Sega AM3 Interview: Mie Kumagai

Our recent chat with the lovely Ms Kumagai, looking at the stellar game that is Virtua Tennis 3 on PS3 and 360.

By Adam Doree

We recently had the chance for a brief chat with respected Sega AM3 studio head, Mie Kumagai, about the release of the sensational tennis game that is Virtua Tennis 3. Having produced the series since the original, she knows a thing or two about the fun formula that's made it so popular.

Ms Kumagai joined Sega back in 1993, and when the previous boss of the Hitmaker development studio Hisao Oguchi was promoted to president of the whole company, Kumagai became the new studio head and the first ever female president within Sega's development structure.

Over the years we've met, quite literally, every other big development name at Sega you could think of - but this was the first time we've had the chance to interview Mie, so it's a pity it was brief. A pleasure to speak with, and without the rock-star front you might associate with some Sega personalities, she's friendly, classy and polite.

Kumagai led the work on the original Lindbergh arcade masterpiece of Virtua Tennis 3 (Power Smash 3 in Japan), and oversaw its conversion to PlayStation 3 internally while keeping an eye on the Xbox 360 translation handled in the UK by Sumo Digital, the guys behind the acclaimed OutRun2 Xbox conversion. Before we give you our final thoughts on both versions in out full review, here's our recent interview.


Kikizo: Kumagai-san, thanks very much for your time. A lot of developers have commented that 1080p is an unrealistic goal for next-gen titles, so please explain how you approached this standard for your game?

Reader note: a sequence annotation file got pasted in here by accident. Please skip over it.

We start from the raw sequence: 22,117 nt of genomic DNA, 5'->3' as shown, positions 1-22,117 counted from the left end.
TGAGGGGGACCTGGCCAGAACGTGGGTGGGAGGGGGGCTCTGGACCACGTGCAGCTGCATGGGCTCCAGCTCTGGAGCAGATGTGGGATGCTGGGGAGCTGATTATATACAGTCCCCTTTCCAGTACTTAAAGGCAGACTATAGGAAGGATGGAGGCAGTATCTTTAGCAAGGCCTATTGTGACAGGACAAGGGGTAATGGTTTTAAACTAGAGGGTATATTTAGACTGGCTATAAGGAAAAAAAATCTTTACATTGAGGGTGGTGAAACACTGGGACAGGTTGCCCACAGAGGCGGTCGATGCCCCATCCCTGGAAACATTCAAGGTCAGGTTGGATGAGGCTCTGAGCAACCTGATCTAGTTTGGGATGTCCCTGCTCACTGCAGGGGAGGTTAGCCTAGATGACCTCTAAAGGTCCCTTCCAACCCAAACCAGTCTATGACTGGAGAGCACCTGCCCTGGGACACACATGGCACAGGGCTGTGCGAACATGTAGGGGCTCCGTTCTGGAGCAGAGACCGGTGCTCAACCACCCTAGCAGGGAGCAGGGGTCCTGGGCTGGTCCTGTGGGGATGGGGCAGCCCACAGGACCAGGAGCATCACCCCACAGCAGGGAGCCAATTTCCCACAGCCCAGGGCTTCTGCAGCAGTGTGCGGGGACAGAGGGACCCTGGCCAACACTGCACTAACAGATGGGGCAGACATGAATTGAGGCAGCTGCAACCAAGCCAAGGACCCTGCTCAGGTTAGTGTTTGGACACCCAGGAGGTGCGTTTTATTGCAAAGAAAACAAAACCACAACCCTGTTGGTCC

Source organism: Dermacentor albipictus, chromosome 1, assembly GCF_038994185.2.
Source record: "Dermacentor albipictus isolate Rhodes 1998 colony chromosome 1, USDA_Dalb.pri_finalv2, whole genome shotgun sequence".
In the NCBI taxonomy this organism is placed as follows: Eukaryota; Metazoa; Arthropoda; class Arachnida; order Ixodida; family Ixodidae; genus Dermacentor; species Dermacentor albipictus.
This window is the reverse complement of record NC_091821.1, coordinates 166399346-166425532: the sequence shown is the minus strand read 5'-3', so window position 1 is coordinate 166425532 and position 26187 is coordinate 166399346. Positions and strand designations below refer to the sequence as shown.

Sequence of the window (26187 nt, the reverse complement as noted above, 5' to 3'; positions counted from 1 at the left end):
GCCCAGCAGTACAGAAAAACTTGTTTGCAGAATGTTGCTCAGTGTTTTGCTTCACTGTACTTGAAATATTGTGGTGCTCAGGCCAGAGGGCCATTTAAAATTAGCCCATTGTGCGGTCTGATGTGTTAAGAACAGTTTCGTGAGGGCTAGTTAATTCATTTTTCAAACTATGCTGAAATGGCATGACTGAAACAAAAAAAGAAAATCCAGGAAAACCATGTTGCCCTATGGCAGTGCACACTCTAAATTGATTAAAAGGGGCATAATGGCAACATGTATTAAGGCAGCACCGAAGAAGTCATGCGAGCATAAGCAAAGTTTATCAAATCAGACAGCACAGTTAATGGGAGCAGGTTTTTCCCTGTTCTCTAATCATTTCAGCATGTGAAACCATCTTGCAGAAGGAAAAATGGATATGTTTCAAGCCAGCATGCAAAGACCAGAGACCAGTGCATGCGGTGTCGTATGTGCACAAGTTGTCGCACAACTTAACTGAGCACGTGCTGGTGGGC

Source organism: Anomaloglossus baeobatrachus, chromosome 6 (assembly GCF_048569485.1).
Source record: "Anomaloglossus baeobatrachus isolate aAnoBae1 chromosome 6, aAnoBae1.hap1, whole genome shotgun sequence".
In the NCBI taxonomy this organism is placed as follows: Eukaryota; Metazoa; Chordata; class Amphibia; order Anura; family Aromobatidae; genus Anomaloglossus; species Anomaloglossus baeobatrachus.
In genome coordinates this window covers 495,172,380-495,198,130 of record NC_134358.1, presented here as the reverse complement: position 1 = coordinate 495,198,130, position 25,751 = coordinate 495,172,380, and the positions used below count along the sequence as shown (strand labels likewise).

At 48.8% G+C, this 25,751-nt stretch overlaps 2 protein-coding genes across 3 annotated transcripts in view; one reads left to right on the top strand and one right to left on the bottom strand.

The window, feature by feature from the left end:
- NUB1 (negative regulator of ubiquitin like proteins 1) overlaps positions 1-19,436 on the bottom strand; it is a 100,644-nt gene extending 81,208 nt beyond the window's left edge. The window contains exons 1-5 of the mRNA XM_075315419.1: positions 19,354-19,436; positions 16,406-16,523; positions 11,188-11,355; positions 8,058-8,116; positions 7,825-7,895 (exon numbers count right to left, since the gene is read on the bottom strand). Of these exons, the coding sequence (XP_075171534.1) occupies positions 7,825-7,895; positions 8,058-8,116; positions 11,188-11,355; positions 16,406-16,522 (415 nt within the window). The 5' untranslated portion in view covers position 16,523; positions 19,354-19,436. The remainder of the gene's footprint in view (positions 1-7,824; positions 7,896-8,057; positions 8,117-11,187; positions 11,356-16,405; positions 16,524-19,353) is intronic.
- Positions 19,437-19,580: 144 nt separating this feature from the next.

Mie Kumagai: Well, we were all sure that we wanted to make 1080p a reality in this game, from the beginning. It was our ultimate goal. In the beginning, since we couldn't understand the structure of the PS3 so well, we weren't sure if it was going to be achievable or not. But as we came to understand the structure, we soon realised that it was going to be possible, and be a reality. So we were very happy about that.

Mie Kumagai, President, Sega AM3

Kikizo: What sort of online structure have you created as far as tournaments are concerned?

Kumagai: Well, firstly it should be noted, that both the Xbox 360 version and the PS3 version are in 1080p high definition, so all customers with 1080p TV set-ups will benefit from that, although only the 360 version lets you play online. With this online mode, firstly, we can do match-ups between friends. Also, you can play against other unknown users, according to your rank, and probably the ultimate goal is to become number one... among all the users!

Kikizo: How would you describe the challenge of the game compared to previous versions, is it going to be easy for new players who only now getting into console gaming?

Kumagai: The difficulty level is a matter that we were very careful about, because one of the appealing points of Virtua Tennis 3 is simple control, so it's one of the first priorities to make it easy for beginners.